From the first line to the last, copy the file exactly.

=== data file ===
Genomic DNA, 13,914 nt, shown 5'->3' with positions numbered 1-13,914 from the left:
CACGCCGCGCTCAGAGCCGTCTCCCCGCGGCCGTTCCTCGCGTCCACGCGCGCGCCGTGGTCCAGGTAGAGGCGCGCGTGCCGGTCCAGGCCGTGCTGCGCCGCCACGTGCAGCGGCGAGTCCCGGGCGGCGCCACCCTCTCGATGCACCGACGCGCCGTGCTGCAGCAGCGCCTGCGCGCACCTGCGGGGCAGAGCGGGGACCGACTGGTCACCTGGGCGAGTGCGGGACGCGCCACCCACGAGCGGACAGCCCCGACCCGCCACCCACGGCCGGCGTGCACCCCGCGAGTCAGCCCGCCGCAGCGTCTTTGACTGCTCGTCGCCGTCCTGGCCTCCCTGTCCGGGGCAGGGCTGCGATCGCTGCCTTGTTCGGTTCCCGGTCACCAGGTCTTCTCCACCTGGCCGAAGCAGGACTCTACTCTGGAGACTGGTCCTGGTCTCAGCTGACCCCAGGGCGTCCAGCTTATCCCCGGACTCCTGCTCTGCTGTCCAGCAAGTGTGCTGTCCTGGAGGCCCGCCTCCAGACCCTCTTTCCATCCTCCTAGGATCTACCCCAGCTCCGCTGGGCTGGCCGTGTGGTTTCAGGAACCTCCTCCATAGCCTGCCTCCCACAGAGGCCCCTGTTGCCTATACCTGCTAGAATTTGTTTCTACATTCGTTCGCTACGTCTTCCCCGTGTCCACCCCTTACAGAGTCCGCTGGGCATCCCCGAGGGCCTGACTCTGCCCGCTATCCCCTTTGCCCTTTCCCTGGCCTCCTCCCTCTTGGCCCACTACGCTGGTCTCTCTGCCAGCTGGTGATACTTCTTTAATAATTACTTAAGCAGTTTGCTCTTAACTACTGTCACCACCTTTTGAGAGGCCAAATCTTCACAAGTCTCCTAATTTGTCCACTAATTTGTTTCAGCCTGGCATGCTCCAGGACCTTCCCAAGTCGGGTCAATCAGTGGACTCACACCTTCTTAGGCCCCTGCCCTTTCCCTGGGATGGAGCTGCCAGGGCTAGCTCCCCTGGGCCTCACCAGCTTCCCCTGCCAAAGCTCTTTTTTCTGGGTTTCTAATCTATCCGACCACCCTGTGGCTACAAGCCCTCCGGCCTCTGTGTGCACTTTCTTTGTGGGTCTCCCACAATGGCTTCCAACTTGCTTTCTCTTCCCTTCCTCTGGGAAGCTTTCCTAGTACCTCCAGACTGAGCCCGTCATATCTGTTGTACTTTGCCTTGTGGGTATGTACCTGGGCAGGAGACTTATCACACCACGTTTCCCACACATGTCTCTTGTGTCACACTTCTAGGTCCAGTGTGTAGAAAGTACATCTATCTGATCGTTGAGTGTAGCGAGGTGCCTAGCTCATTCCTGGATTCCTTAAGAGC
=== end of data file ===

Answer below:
Genomic DNA, 13,914 nt, shown 5'->3' with positions numbered 1-13,914 from the left:
CACGCCGCGCTCAGAGCCGTCTCCCCGCGGCCGTTCCTCGCGTCCACGCGCGCGCCGTGGTCCAGGTAGAGGCGCGCGTGCCGGTCCAGGCCGTGCTGCGCCGCCACGTGCAGCGGCGAGTCCCGGGCGGCGCCACCCTCTCGATGCACCGACGCGCCGTGCTGCAGCAGCGCCTGCGCGCACCTGCGGGGCAGAGCGGGGACCGACTGGTCACCTGGGCGAGTGCGGGACGCGCCACCCACGAGCGGACAGCCCCGACCCGCCACCCACGGCCGGCGTGCACCCCGCGAGTCAGCCCGCCGCAGCGTCTTTGACTGCTCGTCGCCGTCCTGGCCTCCCTGTCCGGGGCAGGGCTGCGATCGCTGCCTTGTTCGGTTCCCGGTCACCAGGTCTTCTCCACCTGGCCGAAGCAGGACTCTACTCTGGAGACTGGTCCTGGTCTCAGCTGACCCCAGGGCGTCCAGCTTATCCCCGGACTCCTGCTCTGCTGTCCAGCAAGTGTGCTGTCCTGGAGGCCCGCCTCCAGACCCTCTTTCCATCCTCCTAGGATCTACCCCAGCTCCGCTGGGCTGGCCGTGTGGTTTCAGGAACCTCCTCCATAGCCTGCCTCCCACAGAGGCCCCTGTTGCCTATACCTGCTAGAATTTGTTTCTACATTCGTTCGCTACGTCTTCCCCGTGTCCACCCCTTACAGAGTCCGCTGGGCATCCCCGAGGGCCTGACTCTGCCCGCTATCCCCTTTGCCCTTTCCCTGGCCTCCTCCCTCTTGGCCCACTACGCTGGTCTCTCTGCCAGCTGGTGATACTTCTTTAATAATTACTTAAGCAGTTTGCTCTTAACTACTGTCACCACCTTTTGAGAGGCCAAATCTTCACAAGTCTCCTAATTTGTCCACTAATTTGTTTCAGCCTGGCATGCTCCAGGACCTTCCCAAGTCGGGTCAATCAGTGGACTCACACCTTCTTAGGCCCCTGCCCTTTCCCTGGGATGGAGCTGCCAGGGCTAGCTCCCCTGGGCCTCACCAGCTTCCCCTGCCAAAGCTCTTTTTTCTGGGTTTCTAATCTATCCGACCACCCTGTGGCTACAAGCCCTCCGGCCTCTGTGTGCACTTTCTTTGTGGGTCTCCCACAATGGCTTCCAACTTGCTTTCTCTTCCCTTCCTCTGGGAAGCTTTCCTAGTACCTCCAGACTGAGCCCGTCATATCTGTTGTACTTTGCCTTGTGGGTATGTACCTGGGCAGGAGACTTATCACACCACGTTTCCCACACATGTCTCTTGTGTCACACTTCTAGGTCCAGTGTGTAGAAAGTACATCTATCTGATCGTTGAGTGTAGCGAGGTGCCTAGCTCATTCCTGGATTCCTTAAGAGC